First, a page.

The smallest basic piece of computing hardware is called a node. It depicts a single computer in a cluster, which could be either a physical computer in a data centre or a virtual computer from a cloud service provider. In a Kubernetes cluster, each machine can replace any other machine. The Kubernetes master manages the nodes that house the containers.
The following services are provided by a node:
Starting and managing containers is the responsibility of the container run-time. Each node's state is managed by the kubelet, which also manages the pods' metrics collection and takes commands from the master to operate on each node. A component that oversees subnets and makes services accessible to all other components is the Kube-proxy.
On the master node, the Kube-api server process is running and helps scale the deployment of more instances.
A group of containers that are deployed on the same host as a pod are known as pods. The Kubernetes unit of object models can be created or deployed by the Kubernetes
application's fundamental execution unit.
There are two ways to use Kubernetes pods. They are listed below:
runnable pods that fit into a single container
Pods that can operate alongside many containers when cooperation is necessary
A framework for managing microservices and containers at scale is offered by various container orchestration technologies. The following are the most often used tools for container orchestration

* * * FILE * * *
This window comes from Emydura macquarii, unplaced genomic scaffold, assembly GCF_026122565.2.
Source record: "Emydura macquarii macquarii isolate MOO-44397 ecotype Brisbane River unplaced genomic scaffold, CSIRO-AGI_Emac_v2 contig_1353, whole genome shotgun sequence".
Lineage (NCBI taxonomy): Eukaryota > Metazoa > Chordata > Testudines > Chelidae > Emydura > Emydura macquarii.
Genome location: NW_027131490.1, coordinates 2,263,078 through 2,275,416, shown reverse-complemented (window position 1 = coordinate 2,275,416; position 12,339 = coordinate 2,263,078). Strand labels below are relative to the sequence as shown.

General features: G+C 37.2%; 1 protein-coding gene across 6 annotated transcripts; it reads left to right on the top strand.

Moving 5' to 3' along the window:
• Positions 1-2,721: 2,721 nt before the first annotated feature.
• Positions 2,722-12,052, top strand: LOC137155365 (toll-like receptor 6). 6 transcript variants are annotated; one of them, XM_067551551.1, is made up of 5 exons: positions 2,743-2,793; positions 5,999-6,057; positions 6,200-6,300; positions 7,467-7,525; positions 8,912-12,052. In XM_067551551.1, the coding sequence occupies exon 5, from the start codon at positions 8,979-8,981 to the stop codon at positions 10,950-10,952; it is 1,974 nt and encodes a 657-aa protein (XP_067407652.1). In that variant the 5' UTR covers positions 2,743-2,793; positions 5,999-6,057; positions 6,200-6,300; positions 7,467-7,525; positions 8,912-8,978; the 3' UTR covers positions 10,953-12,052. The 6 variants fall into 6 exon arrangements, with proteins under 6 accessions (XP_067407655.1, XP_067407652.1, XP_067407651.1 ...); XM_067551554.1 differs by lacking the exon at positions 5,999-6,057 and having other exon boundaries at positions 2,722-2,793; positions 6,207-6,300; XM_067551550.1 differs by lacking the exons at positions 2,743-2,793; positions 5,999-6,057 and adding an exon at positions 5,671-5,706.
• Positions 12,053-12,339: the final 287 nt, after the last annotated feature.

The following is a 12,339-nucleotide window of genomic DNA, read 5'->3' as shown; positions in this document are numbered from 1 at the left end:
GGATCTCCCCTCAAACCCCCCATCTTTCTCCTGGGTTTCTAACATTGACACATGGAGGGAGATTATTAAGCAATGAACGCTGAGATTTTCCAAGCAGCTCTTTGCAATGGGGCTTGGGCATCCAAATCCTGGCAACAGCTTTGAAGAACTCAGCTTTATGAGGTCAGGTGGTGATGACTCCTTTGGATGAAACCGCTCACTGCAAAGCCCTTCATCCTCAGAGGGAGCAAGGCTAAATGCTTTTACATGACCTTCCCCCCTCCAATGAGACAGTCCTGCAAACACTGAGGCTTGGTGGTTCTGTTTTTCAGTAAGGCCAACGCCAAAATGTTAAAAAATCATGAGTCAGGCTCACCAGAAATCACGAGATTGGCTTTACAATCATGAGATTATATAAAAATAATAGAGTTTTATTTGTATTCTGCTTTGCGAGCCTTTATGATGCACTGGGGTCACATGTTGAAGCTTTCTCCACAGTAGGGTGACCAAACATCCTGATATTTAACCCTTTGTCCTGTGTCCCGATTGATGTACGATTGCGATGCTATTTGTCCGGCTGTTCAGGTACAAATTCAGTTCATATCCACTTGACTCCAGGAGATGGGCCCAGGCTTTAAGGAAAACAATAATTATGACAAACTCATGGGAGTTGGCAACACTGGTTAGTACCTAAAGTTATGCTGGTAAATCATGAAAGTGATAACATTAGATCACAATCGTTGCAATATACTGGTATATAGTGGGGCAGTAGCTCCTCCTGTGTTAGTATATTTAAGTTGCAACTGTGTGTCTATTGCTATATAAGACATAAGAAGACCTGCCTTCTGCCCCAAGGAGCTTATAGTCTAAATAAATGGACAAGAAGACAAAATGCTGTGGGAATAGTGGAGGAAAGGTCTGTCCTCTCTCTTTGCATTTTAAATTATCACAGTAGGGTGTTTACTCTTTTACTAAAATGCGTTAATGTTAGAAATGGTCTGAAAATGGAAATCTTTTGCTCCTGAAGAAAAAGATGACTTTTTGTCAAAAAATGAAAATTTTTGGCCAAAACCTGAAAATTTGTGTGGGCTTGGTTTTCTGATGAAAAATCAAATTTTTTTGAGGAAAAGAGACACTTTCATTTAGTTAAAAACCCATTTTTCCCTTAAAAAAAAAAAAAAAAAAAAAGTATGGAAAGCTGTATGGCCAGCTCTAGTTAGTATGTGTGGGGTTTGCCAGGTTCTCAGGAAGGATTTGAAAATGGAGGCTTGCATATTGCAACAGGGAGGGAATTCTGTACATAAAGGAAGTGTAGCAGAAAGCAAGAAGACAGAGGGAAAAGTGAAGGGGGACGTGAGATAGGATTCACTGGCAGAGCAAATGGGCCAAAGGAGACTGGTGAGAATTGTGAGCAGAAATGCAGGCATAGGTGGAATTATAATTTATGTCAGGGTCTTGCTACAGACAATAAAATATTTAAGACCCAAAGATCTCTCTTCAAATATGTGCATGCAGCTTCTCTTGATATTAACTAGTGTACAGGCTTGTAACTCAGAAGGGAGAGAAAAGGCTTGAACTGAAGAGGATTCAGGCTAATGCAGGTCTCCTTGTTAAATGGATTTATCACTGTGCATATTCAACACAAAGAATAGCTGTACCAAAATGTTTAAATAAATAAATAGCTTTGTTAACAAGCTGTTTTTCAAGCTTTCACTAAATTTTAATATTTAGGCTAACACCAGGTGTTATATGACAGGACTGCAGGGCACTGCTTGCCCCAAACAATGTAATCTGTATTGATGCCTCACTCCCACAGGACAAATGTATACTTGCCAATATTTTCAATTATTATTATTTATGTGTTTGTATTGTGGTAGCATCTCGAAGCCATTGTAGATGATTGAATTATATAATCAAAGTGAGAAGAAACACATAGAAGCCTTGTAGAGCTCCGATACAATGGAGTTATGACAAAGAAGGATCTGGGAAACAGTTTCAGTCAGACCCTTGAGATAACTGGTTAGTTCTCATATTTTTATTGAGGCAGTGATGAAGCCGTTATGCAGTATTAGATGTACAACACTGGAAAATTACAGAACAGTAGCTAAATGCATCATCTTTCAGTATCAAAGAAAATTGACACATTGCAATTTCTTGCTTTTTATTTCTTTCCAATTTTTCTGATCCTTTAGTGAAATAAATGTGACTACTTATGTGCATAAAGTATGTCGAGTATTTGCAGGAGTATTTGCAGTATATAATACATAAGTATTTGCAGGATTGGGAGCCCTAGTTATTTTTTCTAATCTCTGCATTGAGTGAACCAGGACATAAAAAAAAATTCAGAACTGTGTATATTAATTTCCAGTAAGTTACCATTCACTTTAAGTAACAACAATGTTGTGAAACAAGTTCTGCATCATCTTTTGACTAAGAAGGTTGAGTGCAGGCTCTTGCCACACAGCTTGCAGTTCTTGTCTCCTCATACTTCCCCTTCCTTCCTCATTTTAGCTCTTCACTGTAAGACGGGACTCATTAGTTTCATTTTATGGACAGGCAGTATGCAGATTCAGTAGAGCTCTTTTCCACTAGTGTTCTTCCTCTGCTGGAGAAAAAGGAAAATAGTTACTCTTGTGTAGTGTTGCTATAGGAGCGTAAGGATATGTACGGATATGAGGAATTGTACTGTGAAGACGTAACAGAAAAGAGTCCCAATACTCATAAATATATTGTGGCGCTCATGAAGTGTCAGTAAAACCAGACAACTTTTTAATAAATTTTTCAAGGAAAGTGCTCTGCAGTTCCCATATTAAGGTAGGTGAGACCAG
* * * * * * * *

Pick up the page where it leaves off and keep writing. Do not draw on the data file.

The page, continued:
The nodes are under the direction of the Kubernetes master, and the nodes contain the containers. Now, these individual containers are housed inside pods, and depending on the configuration and needs, there might be a different number of containers inside each pod. The pods can therefore be deployed using either a command-line interface or a user interface, depending on the situation. Then, these pods are scheduled on the nodes, and the pods are distributed to these nodes according on the resource needs. The kube-apiserver ensures that communication is established between the master components and the Kubernetes node.
Etcd is a distributed key-value store for managing distributed work that is written in the Go programming language. Etcd, which represents the status of the Kubernetes cluster at any given time, holds the configuration data for the cluster.
The Kubernetes Controller Manager is a single process that runs as a compilation of the several controller processes running on the master node. As a result, Controller Manager is a daemon that creates namespaces, manages trash collection, and embeds controllers. In order to manage the endpoints, it is in charge of doing so and interacts with the API server.
Heapster is a node-based cluster-wide data aggregator that uses Kubelet to collect data from each node. The Kubernetes cluster natively supports this container management tool, and it functions as a pod exactly like any other pod in the cluster. In essence, it finds every node in the cluster and uses an on-machine Kubernetes agent to query usage data from the Kubernetes nodes in the cluster.
The slave can communicate with the master thanks to an agent service that runs on every node. In order to ensure that the containers described in the PodSpec are healthy and operational, Kubelet works with the description of the containers that was provided to it in the PodSpec.